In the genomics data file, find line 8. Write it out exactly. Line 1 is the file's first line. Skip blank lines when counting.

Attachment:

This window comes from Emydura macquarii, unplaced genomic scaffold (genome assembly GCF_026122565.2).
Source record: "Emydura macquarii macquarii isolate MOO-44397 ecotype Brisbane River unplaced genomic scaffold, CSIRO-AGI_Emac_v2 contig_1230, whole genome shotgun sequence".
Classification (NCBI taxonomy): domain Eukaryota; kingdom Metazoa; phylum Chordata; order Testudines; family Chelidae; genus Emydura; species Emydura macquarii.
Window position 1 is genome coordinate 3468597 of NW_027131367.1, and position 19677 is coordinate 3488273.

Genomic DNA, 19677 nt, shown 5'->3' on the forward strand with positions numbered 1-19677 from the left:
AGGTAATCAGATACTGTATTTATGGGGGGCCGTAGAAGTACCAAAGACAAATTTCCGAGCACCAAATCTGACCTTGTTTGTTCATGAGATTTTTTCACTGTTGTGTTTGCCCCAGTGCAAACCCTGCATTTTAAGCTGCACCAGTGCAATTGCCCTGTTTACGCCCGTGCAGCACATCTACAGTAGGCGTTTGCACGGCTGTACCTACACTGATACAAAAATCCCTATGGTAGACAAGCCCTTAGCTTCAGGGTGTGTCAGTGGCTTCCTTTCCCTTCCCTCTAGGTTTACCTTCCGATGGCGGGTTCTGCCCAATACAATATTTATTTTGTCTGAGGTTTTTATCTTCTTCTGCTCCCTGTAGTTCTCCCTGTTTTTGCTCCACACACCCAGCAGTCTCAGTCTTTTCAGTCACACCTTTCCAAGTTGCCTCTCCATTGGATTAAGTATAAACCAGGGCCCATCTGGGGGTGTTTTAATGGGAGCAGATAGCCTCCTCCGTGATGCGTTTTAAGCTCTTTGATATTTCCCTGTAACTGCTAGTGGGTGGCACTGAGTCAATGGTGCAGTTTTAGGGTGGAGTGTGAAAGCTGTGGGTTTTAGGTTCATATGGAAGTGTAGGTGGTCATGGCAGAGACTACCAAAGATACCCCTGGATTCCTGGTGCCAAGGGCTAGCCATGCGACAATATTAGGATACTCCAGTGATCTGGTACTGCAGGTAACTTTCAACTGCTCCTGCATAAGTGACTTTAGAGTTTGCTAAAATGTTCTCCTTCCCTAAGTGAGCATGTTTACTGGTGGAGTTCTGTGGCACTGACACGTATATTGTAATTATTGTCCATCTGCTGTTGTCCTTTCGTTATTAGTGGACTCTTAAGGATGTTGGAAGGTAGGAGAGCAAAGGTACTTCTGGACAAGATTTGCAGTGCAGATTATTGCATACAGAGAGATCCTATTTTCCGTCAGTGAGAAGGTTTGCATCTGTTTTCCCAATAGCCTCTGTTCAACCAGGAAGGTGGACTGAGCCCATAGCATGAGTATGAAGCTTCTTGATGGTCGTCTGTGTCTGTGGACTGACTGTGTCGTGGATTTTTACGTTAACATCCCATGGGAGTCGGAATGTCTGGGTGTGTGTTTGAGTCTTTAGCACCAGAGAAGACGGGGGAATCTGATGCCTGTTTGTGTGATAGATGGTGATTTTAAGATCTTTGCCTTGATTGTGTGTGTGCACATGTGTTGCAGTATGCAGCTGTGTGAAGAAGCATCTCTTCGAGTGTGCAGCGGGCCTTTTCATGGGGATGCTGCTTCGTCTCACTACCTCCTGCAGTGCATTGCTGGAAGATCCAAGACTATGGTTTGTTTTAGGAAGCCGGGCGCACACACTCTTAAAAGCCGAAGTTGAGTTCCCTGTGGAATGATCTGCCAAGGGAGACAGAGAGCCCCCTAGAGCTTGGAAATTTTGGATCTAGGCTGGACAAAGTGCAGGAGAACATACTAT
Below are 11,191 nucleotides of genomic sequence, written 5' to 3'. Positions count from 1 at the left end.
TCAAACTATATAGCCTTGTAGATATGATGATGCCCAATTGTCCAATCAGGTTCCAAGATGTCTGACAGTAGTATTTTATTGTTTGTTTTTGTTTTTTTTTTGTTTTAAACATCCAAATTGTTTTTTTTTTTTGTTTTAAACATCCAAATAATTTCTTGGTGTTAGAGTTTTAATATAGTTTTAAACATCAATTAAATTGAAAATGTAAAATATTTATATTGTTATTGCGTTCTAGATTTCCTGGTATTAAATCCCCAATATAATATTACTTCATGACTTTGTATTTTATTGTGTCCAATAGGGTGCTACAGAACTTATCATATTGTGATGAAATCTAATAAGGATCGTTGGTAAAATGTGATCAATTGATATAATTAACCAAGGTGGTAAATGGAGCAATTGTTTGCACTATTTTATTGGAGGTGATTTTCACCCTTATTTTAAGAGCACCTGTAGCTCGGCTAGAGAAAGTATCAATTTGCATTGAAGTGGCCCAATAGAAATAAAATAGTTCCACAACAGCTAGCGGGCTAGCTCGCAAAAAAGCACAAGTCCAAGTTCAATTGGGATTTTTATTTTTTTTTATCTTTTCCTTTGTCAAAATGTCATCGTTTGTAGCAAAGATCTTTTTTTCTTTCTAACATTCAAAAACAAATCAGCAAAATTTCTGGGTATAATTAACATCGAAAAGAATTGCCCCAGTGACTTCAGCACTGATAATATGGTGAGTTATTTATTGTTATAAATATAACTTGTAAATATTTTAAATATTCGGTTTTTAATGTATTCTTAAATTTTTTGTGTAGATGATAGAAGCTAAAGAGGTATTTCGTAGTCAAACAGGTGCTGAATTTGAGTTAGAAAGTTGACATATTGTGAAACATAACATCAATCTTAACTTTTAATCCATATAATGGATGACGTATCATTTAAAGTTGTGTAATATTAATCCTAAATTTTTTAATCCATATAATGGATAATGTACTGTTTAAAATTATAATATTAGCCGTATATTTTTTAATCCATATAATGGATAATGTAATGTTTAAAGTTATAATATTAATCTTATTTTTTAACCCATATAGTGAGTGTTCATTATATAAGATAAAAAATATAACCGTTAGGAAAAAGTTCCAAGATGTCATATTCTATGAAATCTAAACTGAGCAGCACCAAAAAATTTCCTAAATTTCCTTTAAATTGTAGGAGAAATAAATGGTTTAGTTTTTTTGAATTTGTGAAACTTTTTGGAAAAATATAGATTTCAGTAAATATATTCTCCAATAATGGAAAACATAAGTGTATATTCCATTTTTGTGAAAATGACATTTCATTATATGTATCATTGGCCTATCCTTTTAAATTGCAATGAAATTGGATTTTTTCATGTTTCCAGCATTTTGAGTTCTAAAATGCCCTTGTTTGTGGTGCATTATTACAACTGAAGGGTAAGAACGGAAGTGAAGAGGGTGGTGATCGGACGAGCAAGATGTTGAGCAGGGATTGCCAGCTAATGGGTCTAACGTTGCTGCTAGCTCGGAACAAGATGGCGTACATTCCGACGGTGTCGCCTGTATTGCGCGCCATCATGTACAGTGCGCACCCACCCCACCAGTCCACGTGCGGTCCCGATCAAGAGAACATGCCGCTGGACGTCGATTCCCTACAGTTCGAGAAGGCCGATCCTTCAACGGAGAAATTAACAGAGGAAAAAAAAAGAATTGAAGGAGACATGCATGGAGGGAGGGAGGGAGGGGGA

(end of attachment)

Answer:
TCAAACTATATAGCCTTGTAGATATGATGATGCCCAATTGTCCAATCAGGTTCCAAGATGTCTGACAGTAGTATTTTATTGTTTGTTTTTGTTTTTTTTTTGTTTTAAACATCCAAATTGTTTTTTTTTTTTGTTTTAAACATCCAAATAATTTCTTGGTGTTAGAGTTTTAATATAGTTTTAAACATCAATTAAATTGAAAATGTAAAATATTTATATTGTTATTGCGTTCTAGATTTCCTGGTATTAAATCCCCAATATAATATTACTTCATGACTTTGTATTTTATTGTGTCCAATAGGGTGCTACAGAACTTATCATATTGTGATGAAATCTAATAAGGATCGTTGGTAAAATGTGATCAATTGATATAATTAACCAAGGTGGTAAATGGAGCAATTGTTTGCACTATTTTATTGGAGGTGATTTTCACCCTTATTTTAAGAGCACCTGTAGCTCGGCTAGAGAAAGTATCAATTTGCATTGAAGTGGCCCAATAGAAATAAAATAGTTCCACAACAGCTAGCGGGCTAGCTCGCAAAAAAGCACAAGTCCAAGTTCAATTGGGATTTTTATTTTTTTTTATCTTTTCCTTTGTCAAAATGTCATCGTTTGTAGCAAAGATCTTTTTTTCTTTCTAACATTCAAAAACAAATCAGCAAAATTTCTGGGTATAATTAACATCGAAAAGAATTGCCCCAGTGACTTCAGCACTGATAATATGGTGAGTTATTTATTGTTATAAATATAACTTGTAAATATTTTAAATATTCGGTTTTTAATGTATTCTTAAATTTTTTGTGTAGATGATAGAAGCTAAAGAGGTATTTCGTAGTCAAACAGGTGCTGAATTTGAGTTAGAAAGTTGACATATTGTGAAACATAACATCAATCTTAACTTTTAATCCATATAATGGATGACGTATCATTTAAAGTTGTGTAATATTAATCCTAAATTTTTTAATCCATATAATGGATAATGTACTGTTTAAAATTATAATATTAGCCGTATATTTTTTAATCCATATAATGGATAATGTAATGTTTAAAGTTATAATATTAATCTTATTTTTTAACCCATATAGTGAGTGTTCATTATATAAGATAAAAAATATAACCGTTAGGAAAAAGTTCCAAGATGTCATATTCTATGAAATCTAAACTGAGCAGCACCAAAAAATTTCCTAAATTTCCTTTAAATTGTAGGAGAAATAAATGGTTTAGTTTTTTTGAATTTGTGAAACTTTTTGGAAAAATATAGATTTCAGTAAATATATTCTCCAATAATGGAAAACATAAGTGTATATTCCATTTTTGTGAAAATGACATTTCATTATATGTATCATTGGCCTATCCTTTTAAATTGCAATGAAATTGGATTTTTTCATGTTTCCAGCATTTTGAGTTCTAAAATGCCCTTGTTTGTGGTGCATTATTACAACTGAAGGGTAAGAACGGAAGTGAAGAGGGTGGTGATCGGACGAGCAAGATGTTGAGCAGGGATTGCCAGCTAATGGGTCTAACGTTGCTGCTAGCTCGGAACAAGATGGCGTACATTCCGACGGTGTCGCCTGTATTGCGCGCCATCATGTACAGTGCGCACCCACCCCACCAGTCCACGTGCGGTCCCGATCAAGAGAACATGCCGCTGGACGTCGATTCCCTACAGTTCGAGAAGGCCGATCCTTCAACGGAGAAATTAACAGAGGAAAAAAAAAGAATTGAAGGAGACATGCATGGAGGGAGGGAGGGAGGGGGA